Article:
Childhood obesity is currently one of the most widespread medical problems affecting children (ages 6-11) and adolescents (ages 12-18) throughout the United States. In the past 30 years, childhood obesity has significantly increased and recent reports by government agencies like the Center for Disease Control (CDC), National Institutes of Health (NIH), and the Department of Public Health and Social Services (DPHSS) have definitively asserted that childhood obesity in the U. S. has become an epidemic. Even the most conservative reports by organizations like the American Obesity Association indicate that approximately one quarter of all children and adolescents are either overweight or obese, which is staggering. Furthermore, it is well documented that more than half of all obese children continue to struggle with their obesity as adults.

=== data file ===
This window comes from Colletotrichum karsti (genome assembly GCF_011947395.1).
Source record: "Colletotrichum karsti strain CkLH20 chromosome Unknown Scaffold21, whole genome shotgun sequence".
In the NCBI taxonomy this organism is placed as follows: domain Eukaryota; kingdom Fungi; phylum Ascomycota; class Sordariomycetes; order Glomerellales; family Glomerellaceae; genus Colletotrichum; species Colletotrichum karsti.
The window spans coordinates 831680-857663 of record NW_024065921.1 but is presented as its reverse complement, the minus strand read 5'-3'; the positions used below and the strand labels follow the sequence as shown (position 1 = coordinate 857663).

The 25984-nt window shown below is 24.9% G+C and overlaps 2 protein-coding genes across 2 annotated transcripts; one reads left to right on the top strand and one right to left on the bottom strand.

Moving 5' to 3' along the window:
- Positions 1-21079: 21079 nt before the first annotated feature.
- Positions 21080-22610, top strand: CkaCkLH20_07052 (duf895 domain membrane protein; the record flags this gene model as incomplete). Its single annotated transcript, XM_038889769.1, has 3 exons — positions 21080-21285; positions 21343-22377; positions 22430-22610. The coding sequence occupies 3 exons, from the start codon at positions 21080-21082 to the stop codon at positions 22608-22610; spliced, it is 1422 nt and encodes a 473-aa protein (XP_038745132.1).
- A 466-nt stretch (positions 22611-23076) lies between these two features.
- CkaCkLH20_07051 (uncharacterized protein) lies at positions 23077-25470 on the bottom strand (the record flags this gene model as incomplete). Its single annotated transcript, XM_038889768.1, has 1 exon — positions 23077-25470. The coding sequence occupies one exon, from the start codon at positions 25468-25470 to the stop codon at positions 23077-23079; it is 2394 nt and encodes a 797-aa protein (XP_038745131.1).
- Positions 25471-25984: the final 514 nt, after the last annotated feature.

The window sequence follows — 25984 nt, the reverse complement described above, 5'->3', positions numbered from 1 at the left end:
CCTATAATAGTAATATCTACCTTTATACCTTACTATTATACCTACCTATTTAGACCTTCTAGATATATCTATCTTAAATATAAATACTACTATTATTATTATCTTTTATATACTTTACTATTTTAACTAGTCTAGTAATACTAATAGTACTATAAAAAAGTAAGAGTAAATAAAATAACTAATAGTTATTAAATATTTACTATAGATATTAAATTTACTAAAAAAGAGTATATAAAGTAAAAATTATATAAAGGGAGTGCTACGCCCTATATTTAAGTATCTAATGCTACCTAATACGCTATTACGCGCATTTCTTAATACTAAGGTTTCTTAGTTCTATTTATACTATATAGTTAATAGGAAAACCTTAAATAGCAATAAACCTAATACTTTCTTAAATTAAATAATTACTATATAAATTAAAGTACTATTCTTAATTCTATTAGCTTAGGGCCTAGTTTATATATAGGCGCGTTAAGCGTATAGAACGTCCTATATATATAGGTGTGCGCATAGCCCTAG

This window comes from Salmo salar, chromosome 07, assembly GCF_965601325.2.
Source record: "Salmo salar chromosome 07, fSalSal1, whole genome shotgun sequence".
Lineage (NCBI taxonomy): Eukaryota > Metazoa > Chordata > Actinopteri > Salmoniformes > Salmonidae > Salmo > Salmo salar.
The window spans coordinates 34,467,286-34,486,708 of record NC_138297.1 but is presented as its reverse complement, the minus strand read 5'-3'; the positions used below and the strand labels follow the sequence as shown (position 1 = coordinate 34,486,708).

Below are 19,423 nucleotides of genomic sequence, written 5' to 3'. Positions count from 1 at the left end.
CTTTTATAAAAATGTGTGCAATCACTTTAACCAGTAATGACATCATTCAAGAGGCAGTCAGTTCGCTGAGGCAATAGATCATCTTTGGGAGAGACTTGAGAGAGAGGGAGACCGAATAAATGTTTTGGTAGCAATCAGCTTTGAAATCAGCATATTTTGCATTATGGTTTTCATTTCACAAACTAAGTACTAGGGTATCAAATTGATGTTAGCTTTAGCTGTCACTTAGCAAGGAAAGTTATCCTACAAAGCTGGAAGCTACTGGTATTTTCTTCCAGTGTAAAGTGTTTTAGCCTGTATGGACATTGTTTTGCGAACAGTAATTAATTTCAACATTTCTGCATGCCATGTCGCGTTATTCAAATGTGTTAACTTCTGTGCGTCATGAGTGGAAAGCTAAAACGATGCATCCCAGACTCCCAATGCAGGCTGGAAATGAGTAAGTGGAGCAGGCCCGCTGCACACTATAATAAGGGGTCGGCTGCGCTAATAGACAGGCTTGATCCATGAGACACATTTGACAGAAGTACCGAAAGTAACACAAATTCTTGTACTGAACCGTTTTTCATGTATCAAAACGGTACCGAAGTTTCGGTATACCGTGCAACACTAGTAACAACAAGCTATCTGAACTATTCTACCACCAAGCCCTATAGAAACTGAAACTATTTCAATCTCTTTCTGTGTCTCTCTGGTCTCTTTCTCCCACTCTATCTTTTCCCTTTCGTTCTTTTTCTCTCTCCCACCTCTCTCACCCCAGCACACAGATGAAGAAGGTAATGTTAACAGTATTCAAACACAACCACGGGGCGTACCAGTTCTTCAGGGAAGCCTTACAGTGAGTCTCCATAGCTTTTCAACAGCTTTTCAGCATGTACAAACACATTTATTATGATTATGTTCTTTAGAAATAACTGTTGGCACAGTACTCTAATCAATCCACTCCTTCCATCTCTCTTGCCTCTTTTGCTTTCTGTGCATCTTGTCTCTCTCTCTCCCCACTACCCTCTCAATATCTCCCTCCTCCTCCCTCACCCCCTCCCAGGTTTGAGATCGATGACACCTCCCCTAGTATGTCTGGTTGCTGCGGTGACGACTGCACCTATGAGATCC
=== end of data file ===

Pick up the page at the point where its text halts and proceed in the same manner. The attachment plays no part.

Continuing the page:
Obesity is the catalyst that triggers and perpetuates serious health and mental health conditions that place children at high risk for morbidity. Specifically, children are at higher risk of developing hypercholesterolemia, high blood pressure, diabetes, stroke, cancer (colon, thyroid, breast, cervical, prostate), osteoarthritis, skin and bacteria infections, back pain, bone and joint problems, cardiovascular disease, kidney disease, pancreatitis, gallstones, excess insulin secretion, and sleep apnea. Further, obese children are at higher risk of experiencing social rejection, psychological problems, stigmatization, discrimination, and poor self-esteem.